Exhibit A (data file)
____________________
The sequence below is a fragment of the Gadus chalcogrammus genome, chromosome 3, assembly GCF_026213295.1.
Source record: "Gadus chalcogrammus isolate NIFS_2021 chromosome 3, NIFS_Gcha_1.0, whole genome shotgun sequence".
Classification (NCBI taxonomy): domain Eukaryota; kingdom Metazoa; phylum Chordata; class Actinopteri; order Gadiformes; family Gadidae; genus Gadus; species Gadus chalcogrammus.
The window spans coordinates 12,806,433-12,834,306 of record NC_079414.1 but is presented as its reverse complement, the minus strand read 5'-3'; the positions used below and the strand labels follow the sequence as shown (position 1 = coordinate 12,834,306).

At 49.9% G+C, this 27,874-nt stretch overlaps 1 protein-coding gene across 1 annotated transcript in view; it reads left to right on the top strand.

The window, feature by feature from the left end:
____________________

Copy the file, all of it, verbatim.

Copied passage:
The sequence below is a fragment of the Gadus chalcogrammus genome, chromosome 3, assembly GCF_026213295.1.
Source record: "Gadus chalcogrammus isolate NIFS_2021 chromosome 3, NIFS_Gcha_1.0, whole genome shotgun sequence".
Classification (NCBI taxonomy): domain Eukaryota; kingdom Metazoa; phylum Chordata; class Actinopteri; order Gadiformes; family Gadidae; genus Gadus; species Gadus chalcogrammus.
The window spans coordinates 12,806,433-12,834,306 of record NC_079414.1 but is presented as its reverse complement, the minus strand read 5'-3'; the positions used below and the strand labels follow the sequence as shown (position 1 = coordinate 12,834,306).

At 49.9% G+C, this 27,874-nt stretch overlaps 1 protein-coding gene across 1 annotated transcript in view; it reads left to right on the top strand.

The window, feature by feature from the left end: